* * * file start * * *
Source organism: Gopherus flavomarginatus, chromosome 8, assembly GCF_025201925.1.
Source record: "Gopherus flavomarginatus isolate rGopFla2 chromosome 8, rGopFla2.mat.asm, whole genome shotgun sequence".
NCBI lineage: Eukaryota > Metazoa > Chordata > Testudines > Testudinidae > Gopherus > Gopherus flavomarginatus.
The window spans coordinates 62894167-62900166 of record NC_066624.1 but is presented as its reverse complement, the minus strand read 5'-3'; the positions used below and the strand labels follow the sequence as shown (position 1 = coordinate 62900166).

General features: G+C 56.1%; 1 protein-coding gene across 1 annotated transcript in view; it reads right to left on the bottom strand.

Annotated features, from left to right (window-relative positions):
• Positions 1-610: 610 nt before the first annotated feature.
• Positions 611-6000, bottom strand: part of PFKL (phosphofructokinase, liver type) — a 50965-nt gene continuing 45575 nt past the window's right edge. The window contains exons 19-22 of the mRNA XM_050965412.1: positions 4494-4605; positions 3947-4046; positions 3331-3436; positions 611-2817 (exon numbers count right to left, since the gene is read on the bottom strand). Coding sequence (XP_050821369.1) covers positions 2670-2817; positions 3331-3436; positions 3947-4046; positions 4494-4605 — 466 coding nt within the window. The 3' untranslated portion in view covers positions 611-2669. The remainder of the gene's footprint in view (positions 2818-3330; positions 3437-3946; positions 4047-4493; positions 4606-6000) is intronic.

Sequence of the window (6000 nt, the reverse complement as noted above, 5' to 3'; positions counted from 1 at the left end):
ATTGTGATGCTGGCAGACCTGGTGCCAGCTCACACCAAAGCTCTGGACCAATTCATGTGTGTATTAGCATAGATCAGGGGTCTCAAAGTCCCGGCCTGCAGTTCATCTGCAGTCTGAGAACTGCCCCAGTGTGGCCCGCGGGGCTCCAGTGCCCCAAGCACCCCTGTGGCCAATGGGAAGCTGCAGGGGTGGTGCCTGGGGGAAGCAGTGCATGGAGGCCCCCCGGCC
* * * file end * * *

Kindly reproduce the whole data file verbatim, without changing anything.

Source organism: Gopherus flavomarginatus, chromosome 8, assembly GCF_025201925.1.
Source record: "Gopherus flavomarginatus isolate rGopFla2 chromosome 8, rGopFla2.mat.asm, whole genome shotgun sequence".
NCBI lineage: Eukaryota > Metazoa > Chordata > Testudines > Testudinidae > Gopherus > Gopherus flavomarginatus.
The window spans coordinates 62894167-62900166 of record NC_066624.1 but is presented as its reverse complement, the minus strand read 5'-3'; the positions used below and the strand labels follow the sequence as shown (position 1 = coordinate 62900166).

General features: G+C 56.1%; 1 protein-coding gene across 1 annotated transcript in view; it reads right to left on the bottom strand.

Annotated features, from left to right (window-relative positions):
• Positions 1-610: 610 nt before the first annotated feature.
• Positions 611-6000, bottom strand: part of PFKL (phosphofructokinase, liver type) — a 50965-nt gene continuing 45575 nt past the window's right edge. The window contains exons 19-22 of the mRNA XM_050965412.1: positions 4494-4605; positions 3947-4046; positions 3331-3436; positions 611-2817 (exon numbers count right to left, since the gene is read on the bottom strand). Coding sequence (XP_050821369.1) covers positions 2670-2817; positions 3331-3436; positions 3947-4046; positions 4494-4605 — 466 coding nt within the window. The 3' untranslated portion in view covers positions 611-2669. The remainder of the gene's footprint in view (positions 2818-3330; positions 3437-3946; positions 4047-4493; positions 4606-6000) is intronic.

Sequence of the window (6000 nt, the reverse complement as noted above, 5' to 3'; positions counted from 1 at the left end):
ATTGTGATGCTGGCAGACCTGGTGCCAGCTCACACCAAAGCTCTGGACCAATTCATGTGTGTATTAGCATAGATCAGGGGTCTCAAAGTCCCGGCCTGCAGTTCATCTGCAGTCTGAGAACTGCCCCAGTGTGGCCCGCGGGGCTCCAGTGCCCCAAGCACCCCTGTGGCCAATGGGAAGCTGCAGGGGTGGTGCCTGGGGGAAGCAGTGCATGGAGGCCCCCCGGCC